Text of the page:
La Bonne Soupe: the hyper-local impact of an international pandemic

The current crisis has forced numerous restaurants around the world to operate through contactless delivery and takeout. But these options are not financially feasible for all restaurants - especially for the businesses located in neighborhoods usually crowded by tourists and office workers. The loss of primary clients brought a lot of uncertainty to these restaurants, and drive them to temporarily close their doors.


This week, we would like to tell you about SeaStraws’ client La Bonne Soupe - one of the NYC restaurants that have made the difficult decision to cease their operations. A favorite among locals and tourists for their excellent french dishes (their onion soup is considered by NYC foodies as one of the best in Manhattan), La Bonne Soupe temporarily closed their business when the numbers of COVID-19 cases began escalating in the city. 


For the first time in 47 years since its opening, La Bonne Soupe stopped offering a dining experience to its customers. The restaurant is located in the previously bustling NYC Midtown area that, with offices and Broadway theatres closed, is now nearly deserted. WIthout their customer base that consisted of office workers, theater-goers, and tourists, switching to contactless delivery was not a viable option for La Bonne Soupe. Health-risks for the employees associated with keeping the restaurant open also contributed to the restaurant’s decision to stop its operations. We adhere to strict health department rules, but managing a deadly and contagious disease is really out of my realm,” said Gehad Hadidi, the manager of La Bonne Soupe. 


Support coming from people in forms of donations and gift card purchases is what is helping foodservice businesses get through these times of uncertainty. Gehad shared that La Bonne Soupe’s GoFundMe page raised over $15,000 from over 100 customers in under a week. The page was started to provide a cushion for restaurant’s staff during the period of transition. For the restaurant's team, “the outpouring of support has been really inspiring.” Consider supporting their efforts if you would like to assist Gehad and his team.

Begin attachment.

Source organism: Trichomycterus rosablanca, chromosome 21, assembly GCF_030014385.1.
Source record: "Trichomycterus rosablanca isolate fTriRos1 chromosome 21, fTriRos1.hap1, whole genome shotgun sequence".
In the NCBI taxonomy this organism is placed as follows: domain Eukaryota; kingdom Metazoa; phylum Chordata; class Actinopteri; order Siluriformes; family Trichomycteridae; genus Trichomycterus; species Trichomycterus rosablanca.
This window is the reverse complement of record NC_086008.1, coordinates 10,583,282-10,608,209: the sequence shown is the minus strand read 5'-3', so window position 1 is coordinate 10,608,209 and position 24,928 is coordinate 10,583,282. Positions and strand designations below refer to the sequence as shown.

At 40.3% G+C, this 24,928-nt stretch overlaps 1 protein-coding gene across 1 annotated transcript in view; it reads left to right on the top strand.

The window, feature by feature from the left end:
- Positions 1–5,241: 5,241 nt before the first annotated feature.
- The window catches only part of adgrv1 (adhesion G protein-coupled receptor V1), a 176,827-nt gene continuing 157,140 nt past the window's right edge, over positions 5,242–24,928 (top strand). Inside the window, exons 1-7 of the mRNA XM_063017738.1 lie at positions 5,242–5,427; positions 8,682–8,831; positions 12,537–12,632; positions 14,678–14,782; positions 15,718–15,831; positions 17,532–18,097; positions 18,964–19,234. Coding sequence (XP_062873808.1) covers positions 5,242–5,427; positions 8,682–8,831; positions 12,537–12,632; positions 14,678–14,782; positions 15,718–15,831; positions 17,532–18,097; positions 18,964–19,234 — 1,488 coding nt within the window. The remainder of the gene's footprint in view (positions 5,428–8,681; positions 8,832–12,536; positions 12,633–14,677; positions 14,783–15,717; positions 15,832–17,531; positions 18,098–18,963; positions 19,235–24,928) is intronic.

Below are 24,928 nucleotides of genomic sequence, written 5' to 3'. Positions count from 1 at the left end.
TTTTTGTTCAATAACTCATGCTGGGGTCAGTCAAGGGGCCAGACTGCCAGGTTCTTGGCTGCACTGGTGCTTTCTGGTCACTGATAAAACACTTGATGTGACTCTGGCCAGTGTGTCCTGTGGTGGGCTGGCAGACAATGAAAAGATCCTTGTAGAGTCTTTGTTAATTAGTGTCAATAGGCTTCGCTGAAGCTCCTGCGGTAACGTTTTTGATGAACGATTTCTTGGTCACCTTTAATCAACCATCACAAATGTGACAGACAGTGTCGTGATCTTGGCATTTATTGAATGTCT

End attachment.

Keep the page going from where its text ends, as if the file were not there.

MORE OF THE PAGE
Gehad hopes that “people will feel comfortable going out to restaurants and socializing again.”  “The alternative would be bad for restaurants and bad for society,” he believes. Many of us share the same feelings and hope for the sense of normality after the pandemic is over. However, it will be impossible without showing restaurants our support. 


The sad reality is that many businesses in the foodservice industry (and in other sectors) will not survive the current crisis. As the pandemic progresses, thousands of restaurants are facing significant financial difficulties. In the struggle to support their employees and stay afloat, businesses are declaring decisions of permanent closures. For restaurants to get through this crisis, people need to continue showing support to local businesses, especially to those that temporarily stopped their operations.   


Consider donating to the Restaurant Workers Community Foundation’s COVID-19 Relief Fund, or look up whether your favorite local restaurant has a GoFundMe and make a contribution there. Restaurants still in operation are looking for your help as well. Order delivery of that dining-out meal that you miss so much, and show support to your local restaurants.

This article originally appeared in our Recurrent email newsletter on Wednesday, May 6. To subscribe and get an engaging story about our sustainable hospitality community every week, click here!

Written by Kathrine Serebrianski

 

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